Punk legend Jello Biafra is furious about a California bill that would
ban state investment in record companies producing "offensive" music -- but
it's not simply the legislation that has raised the ire of the former singer of the
It's the community of artists that such a law should offend, but very well may not,
Specifically, Biafra is concerned that other members of the arts community won't
oppose the measure because it specifically involves music.
"Hollywood damn well better fight this time," said the San Francisco-based
singer/political activist who also heads the Alternative Tentacles Records label.
"It's in their own backyard. They can't just put their heads in the sand and
pretend that since the bill only applies to music that it won't soon apply
to their violent and questionable TV shows."
The measure, proposed last week by State Assemblyman Keith Olberg (R-34th
District), prohibits money from several state-employee retirement funds
from being invested in companies that produce music that explicitly
describes, glamorizes or advocates such acts as robbery, assault, murder,
pedophilia, drug use, gang activity and violence against a particular sex,
race or ethnic group.
Those criteria for offensiveness were "more broad than they should be," Olberg
said, adding that his staff is working to more narrowly define the standards
before the bill is slated for a vote in the Public Employees Retirement System
Committee in the coming weeks.
The California measure follows similar legislation in Texas that was signed
into law last summer. While the Texas law takes effect Sept. 1, 1998, the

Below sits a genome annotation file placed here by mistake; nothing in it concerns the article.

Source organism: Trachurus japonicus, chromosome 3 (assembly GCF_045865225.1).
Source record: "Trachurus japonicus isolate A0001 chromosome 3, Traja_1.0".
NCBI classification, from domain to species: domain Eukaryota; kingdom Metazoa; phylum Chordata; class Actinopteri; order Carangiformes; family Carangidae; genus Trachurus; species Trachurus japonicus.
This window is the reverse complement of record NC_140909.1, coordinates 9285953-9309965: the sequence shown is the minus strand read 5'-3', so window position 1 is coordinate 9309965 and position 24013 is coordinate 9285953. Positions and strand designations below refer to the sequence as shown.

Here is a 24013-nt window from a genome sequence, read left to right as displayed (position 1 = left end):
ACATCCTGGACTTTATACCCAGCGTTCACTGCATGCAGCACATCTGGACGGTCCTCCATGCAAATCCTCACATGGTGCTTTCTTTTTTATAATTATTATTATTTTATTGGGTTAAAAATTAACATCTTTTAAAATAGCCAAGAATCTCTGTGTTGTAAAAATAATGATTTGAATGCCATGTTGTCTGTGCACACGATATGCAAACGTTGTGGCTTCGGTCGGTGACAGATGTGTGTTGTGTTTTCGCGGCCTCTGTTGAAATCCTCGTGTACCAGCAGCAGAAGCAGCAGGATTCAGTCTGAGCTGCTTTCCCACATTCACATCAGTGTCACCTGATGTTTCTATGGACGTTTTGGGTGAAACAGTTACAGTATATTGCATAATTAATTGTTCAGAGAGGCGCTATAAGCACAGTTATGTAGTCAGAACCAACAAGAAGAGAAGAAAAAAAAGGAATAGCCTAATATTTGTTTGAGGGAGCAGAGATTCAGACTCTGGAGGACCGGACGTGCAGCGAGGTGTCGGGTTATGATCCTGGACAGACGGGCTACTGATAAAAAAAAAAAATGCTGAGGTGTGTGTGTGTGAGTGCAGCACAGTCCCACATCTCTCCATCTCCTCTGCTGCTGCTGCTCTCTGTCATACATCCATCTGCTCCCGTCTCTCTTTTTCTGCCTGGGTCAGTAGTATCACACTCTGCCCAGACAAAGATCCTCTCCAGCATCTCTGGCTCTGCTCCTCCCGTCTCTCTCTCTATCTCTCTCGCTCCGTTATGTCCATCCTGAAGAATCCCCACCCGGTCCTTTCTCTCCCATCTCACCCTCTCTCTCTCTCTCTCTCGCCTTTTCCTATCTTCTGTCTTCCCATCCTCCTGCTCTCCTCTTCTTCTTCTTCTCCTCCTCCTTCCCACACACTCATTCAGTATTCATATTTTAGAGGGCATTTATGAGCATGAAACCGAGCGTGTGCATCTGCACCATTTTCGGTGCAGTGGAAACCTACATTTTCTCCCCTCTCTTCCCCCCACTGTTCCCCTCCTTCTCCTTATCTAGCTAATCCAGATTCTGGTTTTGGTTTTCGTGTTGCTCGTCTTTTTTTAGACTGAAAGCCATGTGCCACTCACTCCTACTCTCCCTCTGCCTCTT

California measure would not require divestiture until Jan. 1, 2005.
Reprise Records spokesman Bob Merlis called the bill a "stunt" that unfairly
targets the music industry. "Why is music in their sights and not other media --
it's not equal application of the law," he said.
"This is the same thing we've seen since White Citizens' Councils started
circling the wagons over rock 'n' roll being race-mixing music in the
'50s," Merlis added. "Music is a red herring. It's always been used by
demagogues to put themselves on the map. I'm not taking it lightly, but I'm
not surprised [the bill was proposed]."
Claiming that he has not looked into banning state investments in other media
producing "offensive" material, Olberg said, "The movie issue is a separate
issue for a separate time."
During an informational hearing last Wednesday, Recording Industry
Association of America President Hilary Rosen said the divestment bill
would "chill the speech of America's performing artists."
But Olberg denied such charges, saying that the measure doesn't attempt to
restrict speech. "We're not saying you cannot use certain words or lyrics," he
said. "All we're saying is that lyrics that we know cause people to take certain
actions that we think are unhealthy for the culture of California, we're not going
to invest in those things and thereby promote such activity. Where in the
Constitution are we required to invest California employees' retirement funds in
order to not violate the First Amendment?"
Biafra, who has a history of fighting what he sees as censorship battles,
is likely to oppose the legislation every step of the way.
In 1986, Biafra was arrested on charges of distributing harmful material to
minors when a sexually explicit poster by H.R. Giger was included in the
Dead Kennedys' Frankenchrist album. The trial ended in a hung jury.
"The next step after this is to go after books," Biafra said.